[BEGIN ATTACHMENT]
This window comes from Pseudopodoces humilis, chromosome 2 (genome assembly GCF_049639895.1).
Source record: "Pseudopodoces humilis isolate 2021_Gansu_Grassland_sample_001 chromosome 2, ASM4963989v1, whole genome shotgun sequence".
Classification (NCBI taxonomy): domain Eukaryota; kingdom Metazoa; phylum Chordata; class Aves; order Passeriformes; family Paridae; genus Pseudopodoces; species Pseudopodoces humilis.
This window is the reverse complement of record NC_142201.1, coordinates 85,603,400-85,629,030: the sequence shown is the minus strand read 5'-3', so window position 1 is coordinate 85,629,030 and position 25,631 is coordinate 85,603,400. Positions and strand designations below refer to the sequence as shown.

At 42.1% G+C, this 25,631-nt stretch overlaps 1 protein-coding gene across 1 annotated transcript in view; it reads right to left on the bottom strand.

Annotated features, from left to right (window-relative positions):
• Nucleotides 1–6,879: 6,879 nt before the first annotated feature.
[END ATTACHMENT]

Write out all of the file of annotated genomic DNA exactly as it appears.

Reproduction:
This window comes from Pseudopodoces humilis, chromosome 2 (genome assembly GCF_049639895.1).
Source record: "Pseudopodoces humilis isolate 2021_Gansu_Grassland_sample_001 chromosome 2, ASM4963989v1, whole genome shotgun sequence".
Classification (NCBI taxonomy): domain Eukaryota; kingdom Metazoa; phylum Chordata; class Aves; order Passeriformes; family Paridae; genus Pseudopodoces; species Pseudopodoces humilis.
This window is the reverse complement of record NC_142201.1, coordinates 85,603,400-85,629,030: the sequence shown is the minus strand read 5'-3', so window position 1 is coordinate 85,629,030 and position 25,631 is coordinate 85,603,400. Positions and strand designations below refer to the sequence as shown.

At 42.1% G+C, this 25,631-nt stretch overlaps 1 protein-coding gene across 1 annotated transcript in view; it reads right to left on the bottom strand.

Annotated features, from left to right (window-relative positions):
• Nucleotides 1–6,879: 6,879 nt before the first annotated feature.